What a crazy week! I am slowly coming back down from the high of the art fair (more on that later this week) and the wave of publicity that came my way last week. I now have a tiny taste of what happens when something “goes viral.” It’s fun, exciting and more than a little disconcerting.
First, let’s tell the internet story…
The Salem Statesman-Journal article that ran a little over a week ago struck a chord with the media. The idea of a photographer choosing an iPhone over a dSLR seemed to pique their interest. The same day, it was picked up by a couple of other sites, most notably Business Insider. It seems they take the quotes and the gist of the story from the original article and publish as a new article, using photographs I’ve posted online. They never talked to me.
From Business Insider, the story proliferated, rewritten and repackaged on other sites all over the world. It was weird seeing my photographs accompanied by French, Russian and other languages. It was even posted on Yahoo News a couple of days later. My website has never seen so much traffic!
And then, there’s the radio story…
Stemming from the same Statesman-Journal article, a producer from Oregon Public Broadcasting’s Think Out Loud radio show contacted me. Think Out Loud is a lunch hour, Monday through Friday radio show on current events in the OPB listening area (all of Oregon and SW Washington). She was interested in my transition from the dSLR to iPhone as well. We talked a little bit on the phone on Wednesday, and she said it would be a Thursday segment if it was chosen. She’d know by the end of the day.
A couple of hours later she called and said they’d like to do the segment, and could I come up to the studio in Portland? This would be in the middle of setting up for the fair, but I was already halfway to Portland (45 miles), so I could drive up from Salem, do the interview, then drive back to finish my booth set up. It would make for a crazy day, but how do you say no to that? You don’t.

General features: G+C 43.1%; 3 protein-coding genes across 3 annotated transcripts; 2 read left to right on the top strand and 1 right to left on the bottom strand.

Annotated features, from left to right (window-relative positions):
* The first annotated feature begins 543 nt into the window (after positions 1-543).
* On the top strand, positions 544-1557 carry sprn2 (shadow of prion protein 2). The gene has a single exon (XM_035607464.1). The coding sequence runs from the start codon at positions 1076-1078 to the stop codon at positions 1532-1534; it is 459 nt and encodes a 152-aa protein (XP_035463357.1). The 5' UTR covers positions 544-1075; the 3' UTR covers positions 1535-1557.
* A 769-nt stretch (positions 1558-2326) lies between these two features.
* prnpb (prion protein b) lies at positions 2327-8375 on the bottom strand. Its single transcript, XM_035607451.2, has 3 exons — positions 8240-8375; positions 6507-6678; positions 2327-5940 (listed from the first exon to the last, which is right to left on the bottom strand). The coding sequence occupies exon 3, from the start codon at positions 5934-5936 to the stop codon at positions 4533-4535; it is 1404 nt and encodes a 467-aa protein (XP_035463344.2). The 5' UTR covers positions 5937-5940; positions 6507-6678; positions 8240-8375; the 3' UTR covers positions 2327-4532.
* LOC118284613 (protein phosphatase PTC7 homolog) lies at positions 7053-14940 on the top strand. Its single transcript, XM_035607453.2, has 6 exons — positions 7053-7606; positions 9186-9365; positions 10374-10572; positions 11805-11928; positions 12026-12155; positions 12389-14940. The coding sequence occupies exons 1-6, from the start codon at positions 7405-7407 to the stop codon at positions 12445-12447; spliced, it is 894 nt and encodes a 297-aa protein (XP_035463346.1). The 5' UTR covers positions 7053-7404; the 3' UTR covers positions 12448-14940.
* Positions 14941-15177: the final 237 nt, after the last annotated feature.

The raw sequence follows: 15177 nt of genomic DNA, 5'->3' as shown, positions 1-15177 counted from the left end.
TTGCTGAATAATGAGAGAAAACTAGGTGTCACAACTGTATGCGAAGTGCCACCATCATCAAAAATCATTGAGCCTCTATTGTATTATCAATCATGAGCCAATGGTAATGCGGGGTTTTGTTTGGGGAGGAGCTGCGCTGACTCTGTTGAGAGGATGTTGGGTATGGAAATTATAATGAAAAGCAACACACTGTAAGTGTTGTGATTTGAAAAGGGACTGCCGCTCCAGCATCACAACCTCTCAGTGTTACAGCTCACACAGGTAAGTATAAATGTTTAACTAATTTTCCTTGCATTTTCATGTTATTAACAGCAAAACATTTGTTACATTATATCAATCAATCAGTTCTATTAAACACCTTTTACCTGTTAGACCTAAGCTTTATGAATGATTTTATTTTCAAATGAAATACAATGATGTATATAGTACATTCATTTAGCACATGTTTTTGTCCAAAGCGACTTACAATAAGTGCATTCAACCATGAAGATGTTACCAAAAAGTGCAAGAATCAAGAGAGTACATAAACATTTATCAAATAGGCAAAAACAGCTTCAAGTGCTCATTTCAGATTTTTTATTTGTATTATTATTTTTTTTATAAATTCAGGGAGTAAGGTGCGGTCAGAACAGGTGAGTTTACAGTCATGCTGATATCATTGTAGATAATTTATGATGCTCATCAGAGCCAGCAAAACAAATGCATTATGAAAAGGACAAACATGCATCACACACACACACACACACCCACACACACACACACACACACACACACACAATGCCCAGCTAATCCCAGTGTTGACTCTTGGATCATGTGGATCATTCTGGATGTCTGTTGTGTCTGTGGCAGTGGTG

So, sweaty from setting up, I drove up to the OPB station, and sat in the green room waiting for my segment, trying very hard not to think about what I was about to do. Live radio. After thirty minutes or so, I was whisked into the booth, shook hands with host David Miller, put on my headset and the interview began. It was over before I knew it. A quick photograph in the booth, and I was back on the highway, heading to the fair to finish set up, souvenir Think Out Loud mug in hand.
You can listen to the segment here. I haven’t listened to it yet, I just can’t. I keep thinking of better answers to the questions, things I wish I would have said. But I heard lots of nice things about it from other people, so I’m going to believe their compliments and leave it at that.
And the rest of the story…
Because of the internet articles, I was contacted by others who saw my work and had interest in connecting with me for future projects, so there could be some longer term ripples coming out of my little media storm.
And in the shorter term, all of the publicity certainly helped at the art fair. Many people came by my booth specifically because of the newspaper article or the OPB interview. I don’t really want to be gimmicky and have people interested in my work because of the device I use, but half the battle is just getting people to SEE my work and this helped. They will either resonate with it or they won’t, once it’s in front of them. Judging from the response, many people resonate with it.
My viral experience felt big to me, but it was really tiny in the grand scheme. It was a case of the sniffles, not a full-on flu. But it showed me how small things can snowball very quickly into bigger things on the internet, and you just hang on for the wild ride. The experience opened my eyes to a number of things…
I realized that no one needs to talk to you to post an article about you; you don’t really have any say.
I found out that your photographs can be pulled and posted anywhere, so make sure they are watermarked. When you put your work out on the internet, you are giving implicit permission.
I discovered that random people can be mean in their comments, or I take them too personally, so I stopped reading them. I don’t need more negative input, I generate enough of that in my head on my own, thank you very much.
I also discovered that many of the people who work in the media world are really cool. Tom Rastrelli of the Statesman-Journal and Aleida Fernandez from OPB were both awesome. It’s fun to talk to people who are interested in what you do and want to see you succeed. I can’t thank them enough for the opportunities they provided.
Finally, I learned that once in a while, if you are working hard and putting your art out there, it gets noticed. Be ready to take advantage of it.